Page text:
|Admiral Maarten Van Tromp|
A long period of peace, unfortunately, caused the Dutch to grow complacent whereas previously they had been known for their alert preparedness. As a result, the Nazi invasion in World War II saw The Netherlands Army woefully unprepared and ill-equipped due to a long period of budgetary neglect by the government. Still, the Dutch forces offered spirited resistance and the army was still intact when the government surrendered to spare the urban areas from German air attack. In the Far East, the tiny Dutch submarine force in the East Indies took a painful toll on Japanese shipping when Japan invaded the archipelago. In fact, in those early days, the Dutch submarine flotilla scored more successes than the entire undersea fleet of the United States Navy (whose boats were plagued by malfunctioning torpedoes). Remaining Dutch forces later joined up with the Allied forces under General Douglas MacArthur in his victorious campaign across New Guinea.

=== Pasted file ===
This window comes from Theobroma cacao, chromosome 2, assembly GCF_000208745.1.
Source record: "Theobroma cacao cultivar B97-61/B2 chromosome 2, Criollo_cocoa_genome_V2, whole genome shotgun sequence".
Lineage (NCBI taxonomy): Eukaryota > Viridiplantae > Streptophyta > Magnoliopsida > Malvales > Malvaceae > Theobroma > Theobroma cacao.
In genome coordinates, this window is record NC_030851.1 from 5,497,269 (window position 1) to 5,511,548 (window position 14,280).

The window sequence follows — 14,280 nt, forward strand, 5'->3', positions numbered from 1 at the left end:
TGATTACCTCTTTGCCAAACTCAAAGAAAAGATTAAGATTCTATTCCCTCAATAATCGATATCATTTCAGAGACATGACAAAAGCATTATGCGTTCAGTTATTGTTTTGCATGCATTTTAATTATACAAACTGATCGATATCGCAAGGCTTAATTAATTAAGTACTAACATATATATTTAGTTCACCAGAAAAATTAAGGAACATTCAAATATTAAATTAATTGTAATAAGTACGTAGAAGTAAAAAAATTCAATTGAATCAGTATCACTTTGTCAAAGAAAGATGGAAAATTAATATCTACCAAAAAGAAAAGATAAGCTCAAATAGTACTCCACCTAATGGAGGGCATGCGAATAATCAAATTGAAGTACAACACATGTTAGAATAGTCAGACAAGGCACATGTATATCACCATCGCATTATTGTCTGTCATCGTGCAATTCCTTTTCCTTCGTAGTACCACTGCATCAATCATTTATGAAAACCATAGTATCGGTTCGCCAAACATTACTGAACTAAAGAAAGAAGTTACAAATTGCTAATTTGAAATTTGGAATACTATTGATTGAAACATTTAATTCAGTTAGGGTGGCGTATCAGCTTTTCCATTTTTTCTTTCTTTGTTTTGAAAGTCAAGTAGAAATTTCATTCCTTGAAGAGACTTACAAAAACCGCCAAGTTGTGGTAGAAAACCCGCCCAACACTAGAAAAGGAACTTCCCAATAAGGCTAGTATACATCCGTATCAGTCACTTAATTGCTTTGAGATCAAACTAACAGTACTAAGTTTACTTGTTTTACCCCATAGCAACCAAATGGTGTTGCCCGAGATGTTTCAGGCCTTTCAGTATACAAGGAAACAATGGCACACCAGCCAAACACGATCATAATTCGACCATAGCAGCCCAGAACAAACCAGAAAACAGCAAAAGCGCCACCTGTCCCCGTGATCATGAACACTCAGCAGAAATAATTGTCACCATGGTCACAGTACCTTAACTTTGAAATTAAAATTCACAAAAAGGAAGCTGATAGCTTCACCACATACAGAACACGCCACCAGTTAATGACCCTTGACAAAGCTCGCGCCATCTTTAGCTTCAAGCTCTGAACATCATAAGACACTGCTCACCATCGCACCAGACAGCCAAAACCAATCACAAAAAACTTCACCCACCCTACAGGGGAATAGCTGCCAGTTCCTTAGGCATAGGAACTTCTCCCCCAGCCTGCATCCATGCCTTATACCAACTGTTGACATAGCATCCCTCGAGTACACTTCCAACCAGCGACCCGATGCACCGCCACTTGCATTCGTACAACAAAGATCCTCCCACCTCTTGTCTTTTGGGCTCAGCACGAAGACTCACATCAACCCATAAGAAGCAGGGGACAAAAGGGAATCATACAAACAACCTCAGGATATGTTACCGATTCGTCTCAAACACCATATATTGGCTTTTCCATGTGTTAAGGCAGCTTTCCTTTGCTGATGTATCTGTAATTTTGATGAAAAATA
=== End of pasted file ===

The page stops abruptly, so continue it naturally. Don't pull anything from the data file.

|Colonial troops in the Dutch East Indies|
Today, with anti-colonialism still being all the rage, it is popular to cast the Dutch as the villains in this story but it is important to see things from the point of view of someone in The Netherlands or the Dutch minority in Indonesia. They had developed the inter-island trade in the archipelago that benefited everyone. It was they who had discovered the oil reserves and turned them into a profitable enterprise and it was they who had developed the islands far beyond anything they had known before. Now, a new group of radicals was threatening to take it all away. Further, by pouncing the very same year World War II ended, the Dutch felt that they were being kicked while they were down, so to speak, and by people who had allied with their enemies, not only in the East Indies but in Europe as well. They were also all too aware of how these same people had done nothing to alleviate the suffering of the Dutch people in the East Indies who had been kept in horrible conditions in internment camps by the Japanese during the long years of war. Given the racial rhetoric of the revolutionaries, they feared even worse might be in store for them.